3. $ Amount from Level – the total value of donations at that level
  4. Cumulative Amount – the running total of prospective gifts, adding up to $2.5 million at the bottom of the chart
  5. % of Total – the running progress of the gifts towards 100%
  6. Prospect Multiplier – how many more prospective donors you should identify than the actual number of gifts you need at each level
  7. Prospects Needed – the number of prospects you should identify at each level (not everyone will give, so it’s important to have backups)

The total goal for the campaign is $2.5 million, and the top gift makes up 20% of that goal.

The first seven gifts (the top three giving levels) take the cumulative amount to $1.4 million, which is more than halfway toward the goal. The group of fifteen gifts then takes the total to $1.8 million, or 72% of the total. All of the remaining gifts of $250,000 or less make up less than 30% of the total goal.

These amounts are for example only—your own campaign might have a total goal that’s much lower or higher than $2.5 million. The key takeaway is that your gift range chart should follow this same general structure but with the specific pattern adjusted for your goal and donor base.

Pro Tips for Creating Your Chart

  • The gift amounts at each level should follow a simple, standardized pattern. If you’ve already secured pledged gifts for the campaign, don’t structure your pattern around them; they can be accounted for at the various levels later.
  • The prospect multiplier can vary based on how well you know your donors.
  • The total number of prospects needed based on your chart shouldn’t exceed the number of qualified prospects that you already have in your donor base—build your initial strategy on the prospects you already have rather than planning on costly and difficult acquisition from the very start.
  • If you reach the bottom of your chart and find that you’ll need more qualified prospects than you already have in your donor base, go back to the top, increase the number of gifts there, and adjust as needed. It’s often more time and resource-effective to acquire a handful of new major donors as opposed to dozens and dozens of new mid-level donors.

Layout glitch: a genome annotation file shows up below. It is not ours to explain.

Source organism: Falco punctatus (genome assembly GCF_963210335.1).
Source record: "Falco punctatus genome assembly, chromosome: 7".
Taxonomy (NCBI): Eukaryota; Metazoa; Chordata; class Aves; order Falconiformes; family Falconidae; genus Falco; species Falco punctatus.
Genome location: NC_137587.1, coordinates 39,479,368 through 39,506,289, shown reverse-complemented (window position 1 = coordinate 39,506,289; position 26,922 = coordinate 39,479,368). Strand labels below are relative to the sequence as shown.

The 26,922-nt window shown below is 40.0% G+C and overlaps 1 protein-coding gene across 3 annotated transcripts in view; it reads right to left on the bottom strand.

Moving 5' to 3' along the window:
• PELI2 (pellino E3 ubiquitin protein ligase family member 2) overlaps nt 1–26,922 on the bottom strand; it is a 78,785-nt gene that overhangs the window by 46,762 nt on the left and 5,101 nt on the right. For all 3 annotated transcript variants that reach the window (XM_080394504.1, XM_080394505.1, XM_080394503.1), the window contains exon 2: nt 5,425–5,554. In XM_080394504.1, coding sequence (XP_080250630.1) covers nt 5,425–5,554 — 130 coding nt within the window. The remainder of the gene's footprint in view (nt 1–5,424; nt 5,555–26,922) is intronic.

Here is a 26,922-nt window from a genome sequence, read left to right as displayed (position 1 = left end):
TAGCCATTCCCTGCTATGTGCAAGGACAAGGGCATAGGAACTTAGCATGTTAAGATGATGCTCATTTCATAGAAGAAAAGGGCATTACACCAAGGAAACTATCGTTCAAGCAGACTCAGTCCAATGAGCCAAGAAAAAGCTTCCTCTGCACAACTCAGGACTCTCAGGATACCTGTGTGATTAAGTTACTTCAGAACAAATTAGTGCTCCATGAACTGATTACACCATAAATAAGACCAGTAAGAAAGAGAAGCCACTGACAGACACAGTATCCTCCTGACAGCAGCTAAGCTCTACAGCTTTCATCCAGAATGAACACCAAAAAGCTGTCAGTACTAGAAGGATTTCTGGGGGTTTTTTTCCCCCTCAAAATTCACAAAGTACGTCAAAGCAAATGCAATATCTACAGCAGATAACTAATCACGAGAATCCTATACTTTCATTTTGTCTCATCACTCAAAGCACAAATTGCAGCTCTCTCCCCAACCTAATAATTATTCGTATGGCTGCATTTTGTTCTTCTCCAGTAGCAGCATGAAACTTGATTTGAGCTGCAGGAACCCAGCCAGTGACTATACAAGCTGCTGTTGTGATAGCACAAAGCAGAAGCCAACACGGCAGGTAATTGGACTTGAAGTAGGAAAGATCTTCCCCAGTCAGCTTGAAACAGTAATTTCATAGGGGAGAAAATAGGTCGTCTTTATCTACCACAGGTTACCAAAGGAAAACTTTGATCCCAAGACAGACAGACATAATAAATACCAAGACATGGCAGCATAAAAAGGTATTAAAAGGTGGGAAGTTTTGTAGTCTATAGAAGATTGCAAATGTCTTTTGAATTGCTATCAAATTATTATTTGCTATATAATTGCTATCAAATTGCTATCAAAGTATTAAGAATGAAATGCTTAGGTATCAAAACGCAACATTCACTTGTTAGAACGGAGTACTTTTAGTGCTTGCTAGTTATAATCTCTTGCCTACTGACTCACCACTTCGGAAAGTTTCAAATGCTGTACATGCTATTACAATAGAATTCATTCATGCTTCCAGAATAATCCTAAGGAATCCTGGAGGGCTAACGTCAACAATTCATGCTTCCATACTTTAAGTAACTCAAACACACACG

With a completed gift range chart in hand, you’ll be able to take the next steps into your campaign’s quiet phase with confidence.

Create a secondary depth chart to list individual prospects under each level. Use the gift range chart to show prospects exactly what a “lead gift” would be for your campaign and how much their contribution would help you reach your goal. Work your way down the chart and easily track your progress as conversations continue and gifts begin rolling in.

A relatively simple exercise that can bring some significant logistical and fundraising benefits—that’s the power of a gift range chart!

Capital Campaign Readiness Assessment

Is your organization ready for a capital campaign? This simple assessment tool will help you find out. You’ll assess six key areas of your organization.

Take this free assessment now and find out if you’re truly ready for a campaign.

Amy Eisenstein, ACFRE, and Andrea Kihlstedt are co-founders of the Capital Campaign Toolkit, a virtual support system for nonprofit leaders running successful campaigns. The Toolkit provides all the tools, templates, and guidance you need — without breaking the bank.